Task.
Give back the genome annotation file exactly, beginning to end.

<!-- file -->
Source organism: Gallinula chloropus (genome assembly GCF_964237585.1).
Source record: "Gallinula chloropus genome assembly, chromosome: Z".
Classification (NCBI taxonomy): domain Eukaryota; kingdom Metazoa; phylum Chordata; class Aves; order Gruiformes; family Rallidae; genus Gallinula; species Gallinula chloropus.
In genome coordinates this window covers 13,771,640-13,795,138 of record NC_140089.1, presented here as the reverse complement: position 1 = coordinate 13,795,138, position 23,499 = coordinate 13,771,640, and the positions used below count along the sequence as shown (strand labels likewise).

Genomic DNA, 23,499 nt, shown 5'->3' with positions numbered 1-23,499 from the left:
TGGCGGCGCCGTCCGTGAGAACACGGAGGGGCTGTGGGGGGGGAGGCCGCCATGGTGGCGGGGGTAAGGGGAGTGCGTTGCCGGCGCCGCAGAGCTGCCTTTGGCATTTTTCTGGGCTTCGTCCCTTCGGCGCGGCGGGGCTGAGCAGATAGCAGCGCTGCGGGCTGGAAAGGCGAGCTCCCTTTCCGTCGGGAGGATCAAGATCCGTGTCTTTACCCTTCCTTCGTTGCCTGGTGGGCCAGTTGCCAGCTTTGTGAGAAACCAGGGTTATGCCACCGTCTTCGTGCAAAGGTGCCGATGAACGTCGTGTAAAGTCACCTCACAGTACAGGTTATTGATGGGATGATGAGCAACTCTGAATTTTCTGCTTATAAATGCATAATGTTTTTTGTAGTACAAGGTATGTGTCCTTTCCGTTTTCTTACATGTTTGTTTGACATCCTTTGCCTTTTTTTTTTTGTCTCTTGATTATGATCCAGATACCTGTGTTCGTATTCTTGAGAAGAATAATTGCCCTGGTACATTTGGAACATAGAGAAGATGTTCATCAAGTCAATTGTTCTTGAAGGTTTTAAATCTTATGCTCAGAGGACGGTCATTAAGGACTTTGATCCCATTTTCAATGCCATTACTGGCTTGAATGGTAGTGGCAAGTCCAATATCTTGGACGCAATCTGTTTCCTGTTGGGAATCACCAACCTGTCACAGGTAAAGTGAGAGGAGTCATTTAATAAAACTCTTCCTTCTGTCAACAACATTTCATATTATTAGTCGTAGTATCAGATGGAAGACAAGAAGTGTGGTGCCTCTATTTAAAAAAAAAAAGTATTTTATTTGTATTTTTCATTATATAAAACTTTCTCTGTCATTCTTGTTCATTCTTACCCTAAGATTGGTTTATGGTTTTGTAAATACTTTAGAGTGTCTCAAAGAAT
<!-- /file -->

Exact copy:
Source organism: Gallinula chloropus (genome assembly GCF_964237585.1).
Source record: "Gallinula chloropus genome assembly, chromosome: Z".
Classification (NCBI taxonomy): domain Eukaryota; kingdom Metazoa; phylum Chordata; class Aves; order Gruiformes; family Rallidae; genus Gallinula; species Gallinula chloropus.
In genome coordinates this window covers 13,771,640-13,795,138 of record NC_140089.1, presented here as the reverse complement: position 1 = coordinate 13,795,138, position 23,499 = coordinate 13,771,640, and the positions used below count along the sequence as shown (strand labels likewise).

Genomic DNA, 23,499 nt, shown 5'->3' with positions numbered 1-23,499 from the left:
TGGCGGCGCCGTCCGTGAGAACACGGAGGGGCTGTGGGGGGGGAGGCCGCCATGGTGGCGGGGGTAAGGGGAGTGCGTTGCCGGCGCCGCAGAGCTGCCTTTGGCATTTTTCTGGGCTTCGTCCCTTCGGCGCGGCGGGGCTGAGCAGATAGCAGCGCTGCGGGCTGGAAAGGCGAGCTCCCTTTCCGTCGGGAGGATCAAGATCCGTGTCTTTACCCTTCCTTCGTTGCCTGGTGGGCCAGTTGCCAGCTTTGTGAGAAACCAGGGTTATGCCACCGTCTTCGTGCAAAGGTGCCGATGAACGTCGTGTAAAGTCACCTCACAGTACAGGTTATTGATGGGATGATGAGCAACTCTGAATTTTCTGCTTATAAATGCATAATGTTTTTTGTAGTACAAGGTATGTGTCCTTTCCGTTTTCTTACATGTTTGTTTGACATCCTTTGCCTTTTTTTTTTTGTCTCTTGATTATGATCCAGATACCTGTGTTCGTATTCTTGAGAAGAATAATTGCCCTGGTACATTTGGAACATAGAGAAGATGTTCATCAAGTCAATTGTTCTTGAAGGTTTTAAATCTTATGCTCAGAGGACGGTCATTAAGGACTTTGATCCCATTTTCAATGCCATTACTGGCTTGAATGGTAGTGGCAAGTCCAATATCTTGGACGCAATCTGTTTCCTGTTGGGAATCACCAACCTGTCACAGGTAAAGTGAGAGGAGTCATTTAATAAAACTCTTCCTTCTGTCAACAACATTTCATATTATTAGTCGTAGTATCAGATGGAAGACAAGAAGTGTGGTGCCTCTATTTAAAAAAAAAAAGTATTTTATTTGTATTTTTCATTATATAAAACTTTCTCTGTCATTCTTGTTCATTCTTACCCTAAGATTGGTTTATGGTTTTGTAAATACTTTAGAGTGTCTCAAAGAAT